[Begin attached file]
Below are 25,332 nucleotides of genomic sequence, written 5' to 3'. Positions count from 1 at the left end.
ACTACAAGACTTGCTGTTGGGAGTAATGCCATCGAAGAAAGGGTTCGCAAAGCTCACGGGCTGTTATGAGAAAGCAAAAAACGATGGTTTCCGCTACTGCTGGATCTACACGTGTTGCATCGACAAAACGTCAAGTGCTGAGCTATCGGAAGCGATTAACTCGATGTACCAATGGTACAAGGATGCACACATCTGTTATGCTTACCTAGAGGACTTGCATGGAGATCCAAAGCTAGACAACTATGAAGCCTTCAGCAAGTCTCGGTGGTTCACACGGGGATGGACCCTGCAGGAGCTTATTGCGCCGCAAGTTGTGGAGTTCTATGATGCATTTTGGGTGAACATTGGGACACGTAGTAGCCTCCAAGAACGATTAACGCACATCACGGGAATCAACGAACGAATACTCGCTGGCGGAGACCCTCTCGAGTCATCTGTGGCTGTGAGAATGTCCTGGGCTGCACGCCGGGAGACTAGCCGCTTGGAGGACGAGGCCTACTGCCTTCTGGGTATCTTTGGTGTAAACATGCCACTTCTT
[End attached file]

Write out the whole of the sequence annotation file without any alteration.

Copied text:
Below are 25,332 nucleotides of genomic sequence, written 5' to 3'. Positions count from 1 at the left end.
ACTACAAGACTTGCTGTTGGGAGTAATGCCATCGAAGAAAGGGTTCGCAAAGCTCACGGGCTGTTATGAGAAAGCAAAAAACGATGGTTTCCGCTACTGCTGGATCTACACGTGTTGCATCGACAAAACGTCAAGTGCTGAGCTATCGGAAGCGATTAACTCGATGTACCAATGGTACAAGGATGCACACATCTGTTATGCTTACCTAGAGGACTTGCATGGAGATCCAAAGCTAGACAACTATGAAGCCTTCAGCAAGTCTCGGTGGTTCACACGGGGATGGACCCTGCAGGAGCTTATTGCGCCGCAAGTTGTGGAGTTCTATGATGCATTTTGGGTGAACATTGGGACACGTAGTAGCCTCCAAGAACGATTAACGCACATCACGGGAATCAACGAACGAATACTCGCTGGCGGAGACCCTCTCGAGTCATCTGTGGCTGTGAGAATGTCCTGGGCTGCACGCCGGGAGACTAGCCGCTTGGAGGACGAGGCCTACTGCCTTCTGGGTATCTTTGGTGTAAACATGCCACTTCTT